As noted by The International Campaign for Justice in Bhopal, presently at least 150,000 people, including children born to parents who survived the disaster, are suffering from exposure-related health effects, such as cancer, neurological damage, nausea, breathlessness, numb limbs, headaches, body aches, fevers, anxiety attacks, chaotic menstrual cycles, depression and mental illness. Over 20,000 people are forced to drink water laced with alarmingly high levels of mercury, dichlorobenzene, chloroform, carbon tetrachloride and other persistent organic pollutants and heavy metals. Traces of lead and mercury have also been found in the breast milk of women living in these communities. Many of the victims do not have access to appropriate medical treatment and are unable to pursue their usual means of livelihood due to illness.

Dow Chemical has refused to make its new subsidiary, Union carbide, appear before the Bhopal District Court to face the criminal charges pending against it. Earlier this year, the Bhopal court issued notice to Dow Chemical’s office in India asking the company to explain why it has not produced its subsidiary Union Carbide. The Supreme Court of India, in its judicial review in October 1991, held that the 1989 settlement did not extinguish criminal charges, and directed that the criminal prosecution against Union Carbide must proceed in the courts of India4.
PAN AP joins the International Campaign for Justice in Bhopal to demand that Dow Chemical Company take the following actions:
· Clean up the poisoned groundwater and contaminated areas within and outside the factory;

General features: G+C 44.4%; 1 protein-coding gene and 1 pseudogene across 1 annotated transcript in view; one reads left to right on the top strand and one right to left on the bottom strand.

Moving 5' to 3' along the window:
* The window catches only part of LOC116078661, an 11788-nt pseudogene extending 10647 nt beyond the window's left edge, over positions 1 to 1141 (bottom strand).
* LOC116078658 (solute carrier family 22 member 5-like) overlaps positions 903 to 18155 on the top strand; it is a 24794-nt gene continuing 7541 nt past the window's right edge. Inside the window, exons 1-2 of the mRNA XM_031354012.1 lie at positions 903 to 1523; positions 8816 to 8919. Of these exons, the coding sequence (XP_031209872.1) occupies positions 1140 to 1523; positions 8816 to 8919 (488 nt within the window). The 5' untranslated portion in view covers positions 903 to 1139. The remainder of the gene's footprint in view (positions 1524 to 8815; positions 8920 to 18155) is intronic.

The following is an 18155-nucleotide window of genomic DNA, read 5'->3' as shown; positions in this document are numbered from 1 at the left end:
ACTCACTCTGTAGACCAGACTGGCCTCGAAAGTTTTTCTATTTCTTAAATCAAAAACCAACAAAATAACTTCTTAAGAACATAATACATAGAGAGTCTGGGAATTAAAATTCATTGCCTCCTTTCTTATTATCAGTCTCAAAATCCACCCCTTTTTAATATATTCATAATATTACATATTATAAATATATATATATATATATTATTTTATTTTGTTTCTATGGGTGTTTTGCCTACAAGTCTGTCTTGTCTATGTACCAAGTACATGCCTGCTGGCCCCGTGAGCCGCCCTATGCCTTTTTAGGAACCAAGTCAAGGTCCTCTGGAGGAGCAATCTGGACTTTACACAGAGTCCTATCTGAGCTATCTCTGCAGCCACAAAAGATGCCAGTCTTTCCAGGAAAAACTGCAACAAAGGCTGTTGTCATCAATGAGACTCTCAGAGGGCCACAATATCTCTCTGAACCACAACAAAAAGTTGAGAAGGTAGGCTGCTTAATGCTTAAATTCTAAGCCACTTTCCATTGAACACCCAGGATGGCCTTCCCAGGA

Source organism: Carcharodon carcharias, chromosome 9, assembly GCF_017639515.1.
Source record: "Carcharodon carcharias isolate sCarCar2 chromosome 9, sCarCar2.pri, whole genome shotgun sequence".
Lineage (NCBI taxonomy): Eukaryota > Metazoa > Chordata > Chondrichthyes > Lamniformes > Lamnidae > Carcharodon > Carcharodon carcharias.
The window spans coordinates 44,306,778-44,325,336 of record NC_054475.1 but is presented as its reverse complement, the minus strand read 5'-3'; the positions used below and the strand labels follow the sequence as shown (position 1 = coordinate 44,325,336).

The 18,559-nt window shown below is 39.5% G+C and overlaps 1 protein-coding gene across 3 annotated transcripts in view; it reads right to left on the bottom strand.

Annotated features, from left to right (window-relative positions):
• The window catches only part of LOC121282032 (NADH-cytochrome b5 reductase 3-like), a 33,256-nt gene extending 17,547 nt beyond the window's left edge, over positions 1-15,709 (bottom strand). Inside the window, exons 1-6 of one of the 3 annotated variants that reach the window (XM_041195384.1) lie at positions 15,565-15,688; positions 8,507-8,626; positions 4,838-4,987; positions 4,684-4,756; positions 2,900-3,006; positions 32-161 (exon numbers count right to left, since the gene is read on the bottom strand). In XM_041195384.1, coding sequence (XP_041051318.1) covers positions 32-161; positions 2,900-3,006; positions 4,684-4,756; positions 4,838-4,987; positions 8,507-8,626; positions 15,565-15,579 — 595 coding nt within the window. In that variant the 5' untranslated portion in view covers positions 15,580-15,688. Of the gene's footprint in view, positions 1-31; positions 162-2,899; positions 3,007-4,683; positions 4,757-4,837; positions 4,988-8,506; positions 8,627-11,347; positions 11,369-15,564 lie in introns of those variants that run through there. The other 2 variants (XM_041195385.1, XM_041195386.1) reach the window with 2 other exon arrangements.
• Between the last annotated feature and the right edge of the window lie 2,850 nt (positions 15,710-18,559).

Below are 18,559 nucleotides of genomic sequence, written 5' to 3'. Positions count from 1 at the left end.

· Release medical information about toxicity of methyl isocyanine (MIC) and poison gases, and arrange for long-term medical treatment and rehabilitation for survivors;
· Arrange for long-term economic rehabilitation of survivors whose livelihoods have suffered as a consequence of the disaster; and
· Produce Union Carbide to face trial in the ongoing criminal proceedings in India.

This year, aside from mobilising media attention on the Bhopal Anniversary, PAN AP has provided support to various groups for activities in India, Sri Lanka, Bangladesh, Malaysia, the Philippines, and China.5

“This December 3, PAN AP has called on our regional partners to join in support of the Global Day of Action to commemorate the 20th Anniversary of Bhopal, We also assert our call for corporate accountability of not only Dow Chemicals, but all agro-chemical corporations that continue to profit from pesticides”, explains Rengam. “PAN AP takes this opportunity to express our support for the Bhopal survivors, and dedicate the planned ‘No Pesticides Use Day’ actions to the resilience of their struggle”, she concludes.